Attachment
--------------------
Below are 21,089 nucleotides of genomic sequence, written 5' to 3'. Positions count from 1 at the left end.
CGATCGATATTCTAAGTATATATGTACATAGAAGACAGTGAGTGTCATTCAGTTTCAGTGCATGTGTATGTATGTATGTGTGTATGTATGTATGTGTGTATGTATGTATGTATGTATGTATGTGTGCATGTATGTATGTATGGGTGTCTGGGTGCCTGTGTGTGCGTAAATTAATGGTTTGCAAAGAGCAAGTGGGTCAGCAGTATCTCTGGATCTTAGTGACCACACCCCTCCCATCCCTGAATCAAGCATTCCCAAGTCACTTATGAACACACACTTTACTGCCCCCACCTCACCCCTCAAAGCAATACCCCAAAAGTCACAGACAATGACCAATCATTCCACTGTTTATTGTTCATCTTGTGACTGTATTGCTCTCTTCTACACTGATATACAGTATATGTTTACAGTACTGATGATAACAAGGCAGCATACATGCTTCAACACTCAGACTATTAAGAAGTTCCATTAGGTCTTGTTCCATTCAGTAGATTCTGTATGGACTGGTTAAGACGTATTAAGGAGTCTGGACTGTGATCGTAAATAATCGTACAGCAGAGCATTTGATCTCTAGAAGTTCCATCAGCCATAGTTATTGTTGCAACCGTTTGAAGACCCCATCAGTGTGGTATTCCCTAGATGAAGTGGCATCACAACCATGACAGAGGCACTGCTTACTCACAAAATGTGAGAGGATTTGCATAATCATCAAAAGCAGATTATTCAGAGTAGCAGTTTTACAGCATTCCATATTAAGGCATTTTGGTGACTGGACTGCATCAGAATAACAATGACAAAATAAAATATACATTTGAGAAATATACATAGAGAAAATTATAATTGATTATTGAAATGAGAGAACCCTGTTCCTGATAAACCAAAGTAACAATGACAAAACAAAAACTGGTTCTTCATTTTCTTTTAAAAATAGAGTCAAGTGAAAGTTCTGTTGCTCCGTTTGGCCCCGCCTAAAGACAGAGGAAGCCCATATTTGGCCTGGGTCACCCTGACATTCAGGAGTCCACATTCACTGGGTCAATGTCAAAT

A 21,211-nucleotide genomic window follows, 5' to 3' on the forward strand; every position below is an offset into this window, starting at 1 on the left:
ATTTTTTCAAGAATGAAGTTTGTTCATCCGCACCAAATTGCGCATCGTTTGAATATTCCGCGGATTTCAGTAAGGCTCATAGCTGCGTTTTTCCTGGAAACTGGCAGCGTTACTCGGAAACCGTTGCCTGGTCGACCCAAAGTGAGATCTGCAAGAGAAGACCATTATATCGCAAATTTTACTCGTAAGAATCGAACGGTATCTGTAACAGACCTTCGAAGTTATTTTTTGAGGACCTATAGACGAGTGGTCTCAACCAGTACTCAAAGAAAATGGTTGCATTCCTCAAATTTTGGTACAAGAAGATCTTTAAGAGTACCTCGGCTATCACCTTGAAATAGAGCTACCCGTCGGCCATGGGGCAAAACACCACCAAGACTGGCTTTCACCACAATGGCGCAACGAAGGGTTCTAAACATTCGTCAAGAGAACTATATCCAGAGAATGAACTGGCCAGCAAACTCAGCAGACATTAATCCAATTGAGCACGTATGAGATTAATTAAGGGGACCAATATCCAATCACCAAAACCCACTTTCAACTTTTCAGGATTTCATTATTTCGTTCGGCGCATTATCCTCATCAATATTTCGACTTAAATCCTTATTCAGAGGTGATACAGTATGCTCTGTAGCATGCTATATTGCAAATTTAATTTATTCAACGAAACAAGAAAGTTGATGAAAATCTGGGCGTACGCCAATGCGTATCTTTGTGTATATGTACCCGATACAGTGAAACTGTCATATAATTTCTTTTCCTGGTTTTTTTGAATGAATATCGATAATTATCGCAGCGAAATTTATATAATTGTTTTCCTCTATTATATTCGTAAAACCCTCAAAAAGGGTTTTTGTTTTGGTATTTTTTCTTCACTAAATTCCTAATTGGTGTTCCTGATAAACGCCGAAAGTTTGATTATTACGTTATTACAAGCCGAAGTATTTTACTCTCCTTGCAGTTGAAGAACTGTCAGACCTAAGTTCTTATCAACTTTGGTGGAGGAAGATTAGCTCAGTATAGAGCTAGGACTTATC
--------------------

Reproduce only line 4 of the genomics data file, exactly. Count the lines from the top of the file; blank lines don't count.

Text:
ATTTTTTCAAGAATGAAGTTTGTTCATCCGCACCAAATTGCGCATCGTTTGAATATTCCGCGGATTTCAGTAAGGCTCATAGCTGCGTTTTTCCTGGAAACTGGCAGCGTTACTCGGAAACCGTTGCCTGGTCGACCCAAAGTGAGATCTGCAAGAGAAGACCATTATATCGCAAATTTTACTCGTAAGAATCGAACGGTATCTGTAACAGACCTTCGAAGTTATTTTTTGAGGACCTATAGACGAGTGGTCTCAACCAGTACTCAAAGAAAATGGTTGCATTCCTCAAATTTTGGTACAAGAAGATCTTTAAGAGTACCTCGGCTATCACCTTGAAATAGAGCTACCCGTCGGCCATGGGGCAAAACACCACCAAGACTGGCTTTCACCACAATGGCGCAACGAAGGGTTCTAAACATTCGTCAAGAGAACTATATCCAGAGAATGAACTGGCCAGCAAACTCAGCAGACATTAATCCAATTGAGCACGTATGAGATTAATTAAGGGGACCAATATCCAATCACCAAAACCCACTTTCAACTTTTCAGGATTTCATTATTTCGTTCGGCGCATTATCCTCATCAATATTTCGACTTAAATCCTTATTCAGAGGTGATACAGTATGCTCTGTAGCATGCTATATTGCAAATTTAATTTATTCAACGAAACAAGAAAGTTGATGAAAATCTGGGCGTACGCCAATGCGTATCTTTGTGTATATGTACCCGATACAGTGAAACTGTCATATAATTTCTTTTCCTGGTTTTTTTGAATGAATATCGATAATTATCGCAGCGAAATTTATATAATTGTTTTCCTCTATTATATTCGTAAAACCCTCAAAAAGGGTTTTTGTTTTGGTATTTTTTCTTCACTAAATTCCTAATTGGTGTTCCTGATAAACGCCGAAAGTTTGATTATTACGTTATTACAAGCCGAAGTATTTTACTCTCCTTGCAGTTGAAGAACTGTCAGACCTAAGTTCTTATCAACTTTGGTGGAGGAAGATTAGCTCAGTATAGAGCTAGGACTTATC